Atchison, KS Storm, Jun 1882
The storm this morning, which raged from a little after midnight until 1 o'clock, was the severest in a great many years. The electrical phenomena was particularly appalling, and the thunder incessant and deafening. The wind seems to have operated in spots, tearing down great trees in one place, and perfectly harmless in another. In North Atchison a frame house was twisted to pieces, but a loose frame shed behind it, where the carpenters were working, was not disturbed. The people were very generally frightened, and many of them retreated to their cellars, where they waited in terror until the storm abated
A frame house being built by A. J. Howe, on North Third street, was blown down last night.
A frame house lately built on C. E. Styles' property on north Second street, and which was occupied by a negro family of eight, was picked up by the storm last night and carried a distance of eight feet. No one was injured.
During the crashing thunder of last night, a great many penitent sinners no doubt resolved to join the church to-morrow if they came out alive, but the fair weather of this morning will cause them to forget. The attendance at the churches to-morrow will no doubt be a light as usual.
The lightning played queer pranks with the telephones during the storm of last night. A gentleman informs us that the wires seemed to bring the electricity into his house, and explosions of thunder and flashes of lightning took place in the room where the telephone was located. We have heard of no cases of "burning out."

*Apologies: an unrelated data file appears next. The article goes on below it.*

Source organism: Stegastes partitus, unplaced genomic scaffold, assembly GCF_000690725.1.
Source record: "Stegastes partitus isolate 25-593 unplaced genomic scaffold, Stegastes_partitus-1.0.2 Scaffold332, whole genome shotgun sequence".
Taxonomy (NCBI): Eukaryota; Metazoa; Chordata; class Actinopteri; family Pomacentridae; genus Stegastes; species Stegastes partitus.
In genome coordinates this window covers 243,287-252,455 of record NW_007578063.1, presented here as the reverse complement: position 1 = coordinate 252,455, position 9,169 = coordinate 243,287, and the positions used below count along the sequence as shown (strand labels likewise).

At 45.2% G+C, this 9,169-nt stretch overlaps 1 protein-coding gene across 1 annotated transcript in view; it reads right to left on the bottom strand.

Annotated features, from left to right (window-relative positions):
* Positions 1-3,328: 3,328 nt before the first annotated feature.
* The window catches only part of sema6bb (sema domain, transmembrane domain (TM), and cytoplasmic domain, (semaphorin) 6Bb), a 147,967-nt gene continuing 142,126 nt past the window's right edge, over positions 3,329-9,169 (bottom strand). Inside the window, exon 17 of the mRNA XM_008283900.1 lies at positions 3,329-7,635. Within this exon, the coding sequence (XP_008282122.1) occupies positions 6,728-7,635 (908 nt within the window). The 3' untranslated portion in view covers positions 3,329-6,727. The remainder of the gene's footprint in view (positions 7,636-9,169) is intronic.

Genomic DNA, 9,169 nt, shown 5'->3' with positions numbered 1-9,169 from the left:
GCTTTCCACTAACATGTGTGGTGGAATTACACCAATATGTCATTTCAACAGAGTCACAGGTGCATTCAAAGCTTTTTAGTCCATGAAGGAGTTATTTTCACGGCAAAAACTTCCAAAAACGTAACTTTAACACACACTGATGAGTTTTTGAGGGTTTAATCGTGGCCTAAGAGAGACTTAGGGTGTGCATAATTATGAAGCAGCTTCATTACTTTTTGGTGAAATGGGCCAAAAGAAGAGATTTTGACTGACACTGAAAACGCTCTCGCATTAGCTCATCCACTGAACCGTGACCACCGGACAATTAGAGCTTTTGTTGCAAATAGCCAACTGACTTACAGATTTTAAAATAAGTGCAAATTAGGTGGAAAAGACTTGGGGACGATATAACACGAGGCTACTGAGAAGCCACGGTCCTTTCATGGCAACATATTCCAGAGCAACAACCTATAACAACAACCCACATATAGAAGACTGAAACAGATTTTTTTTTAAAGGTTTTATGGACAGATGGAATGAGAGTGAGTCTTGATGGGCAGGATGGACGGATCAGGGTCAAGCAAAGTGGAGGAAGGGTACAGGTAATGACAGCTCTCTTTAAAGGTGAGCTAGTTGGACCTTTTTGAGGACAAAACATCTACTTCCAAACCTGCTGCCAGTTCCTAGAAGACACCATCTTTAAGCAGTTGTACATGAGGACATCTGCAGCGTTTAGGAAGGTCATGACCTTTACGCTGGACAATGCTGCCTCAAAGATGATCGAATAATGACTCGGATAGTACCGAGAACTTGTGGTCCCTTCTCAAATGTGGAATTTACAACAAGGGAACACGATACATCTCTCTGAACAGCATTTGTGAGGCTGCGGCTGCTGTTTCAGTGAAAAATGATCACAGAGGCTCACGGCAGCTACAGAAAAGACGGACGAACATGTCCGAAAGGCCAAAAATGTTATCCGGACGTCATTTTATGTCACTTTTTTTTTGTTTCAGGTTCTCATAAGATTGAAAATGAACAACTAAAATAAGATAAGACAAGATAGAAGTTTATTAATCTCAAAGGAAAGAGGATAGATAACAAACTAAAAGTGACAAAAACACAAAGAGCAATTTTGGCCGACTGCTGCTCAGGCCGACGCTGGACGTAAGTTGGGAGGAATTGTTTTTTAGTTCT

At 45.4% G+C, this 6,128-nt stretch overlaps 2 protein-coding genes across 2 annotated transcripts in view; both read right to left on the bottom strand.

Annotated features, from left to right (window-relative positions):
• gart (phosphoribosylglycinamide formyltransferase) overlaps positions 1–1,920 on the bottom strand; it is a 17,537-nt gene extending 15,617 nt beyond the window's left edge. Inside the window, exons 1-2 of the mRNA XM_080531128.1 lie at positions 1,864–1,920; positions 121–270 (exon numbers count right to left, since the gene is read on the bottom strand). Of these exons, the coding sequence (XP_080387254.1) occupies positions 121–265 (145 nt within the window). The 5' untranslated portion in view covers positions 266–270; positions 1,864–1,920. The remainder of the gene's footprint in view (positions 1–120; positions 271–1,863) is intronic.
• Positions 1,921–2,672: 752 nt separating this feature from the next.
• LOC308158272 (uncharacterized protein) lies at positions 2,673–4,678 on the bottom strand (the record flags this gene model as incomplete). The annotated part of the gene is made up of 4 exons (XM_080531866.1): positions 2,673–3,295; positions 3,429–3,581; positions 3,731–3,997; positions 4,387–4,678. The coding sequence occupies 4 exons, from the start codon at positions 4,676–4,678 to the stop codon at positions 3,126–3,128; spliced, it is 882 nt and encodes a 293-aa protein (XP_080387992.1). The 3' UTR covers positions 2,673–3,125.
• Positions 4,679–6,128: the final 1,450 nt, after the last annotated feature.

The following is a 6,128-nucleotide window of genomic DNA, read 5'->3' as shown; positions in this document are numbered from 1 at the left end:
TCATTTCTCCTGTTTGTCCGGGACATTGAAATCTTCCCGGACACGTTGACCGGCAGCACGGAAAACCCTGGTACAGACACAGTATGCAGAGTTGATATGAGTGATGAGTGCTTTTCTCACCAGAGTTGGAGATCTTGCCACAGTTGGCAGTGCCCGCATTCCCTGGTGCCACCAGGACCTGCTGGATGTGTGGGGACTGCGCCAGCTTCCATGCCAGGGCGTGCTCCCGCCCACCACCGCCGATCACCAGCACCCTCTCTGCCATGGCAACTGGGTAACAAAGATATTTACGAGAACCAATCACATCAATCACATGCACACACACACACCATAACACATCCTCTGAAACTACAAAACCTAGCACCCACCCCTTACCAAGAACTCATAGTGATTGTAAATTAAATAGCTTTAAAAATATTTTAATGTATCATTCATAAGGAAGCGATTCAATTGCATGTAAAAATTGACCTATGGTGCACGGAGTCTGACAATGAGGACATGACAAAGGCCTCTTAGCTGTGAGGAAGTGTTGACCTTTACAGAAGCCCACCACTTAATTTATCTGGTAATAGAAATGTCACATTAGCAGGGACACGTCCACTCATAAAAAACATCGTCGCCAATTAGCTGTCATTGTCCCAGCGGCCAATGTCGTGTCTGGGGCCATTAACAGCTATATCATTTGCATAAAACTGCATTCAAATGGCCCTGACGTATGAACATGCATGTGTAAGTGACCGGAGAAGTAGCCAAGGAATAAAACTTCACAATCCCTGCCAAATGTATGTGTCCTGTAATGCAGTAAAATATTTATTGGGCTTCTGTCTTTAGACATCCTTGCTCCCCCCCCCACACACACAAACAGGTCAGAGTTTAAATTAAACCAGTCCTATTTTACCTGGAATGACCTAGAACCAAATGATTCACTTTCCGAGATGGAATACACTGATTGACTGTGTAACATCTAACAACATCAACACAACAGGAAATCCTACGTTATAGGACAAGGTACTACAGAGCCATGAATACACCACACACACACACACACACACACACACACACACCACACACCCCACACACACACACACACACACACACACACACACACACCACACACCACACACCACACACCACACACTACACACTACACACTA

The captain of the government boat Mclusina, which laid up in Atchison last night, says that before the storm of wind commenced there was a remarkable commotion in the water, the swells raising his boat four and five feet high. This was during the calm before the storm, and he regards the phenomenon as the most remarkable in his experience.
This morning the lightning struck the house belonging to J. H. Berlin, and occupied jointly by him and C. W. Dickinson. There was no great damage done, the lightning striking near the flue, setting the soot on fire, and then passing down and tearing off some of the weather boarding. Mr. Dickinson and his wife were within about ten feet of where it struck, and were somewhat shocked, and say it had a very queer smell.
The Globe, Atchison, KS 17 Jun 1882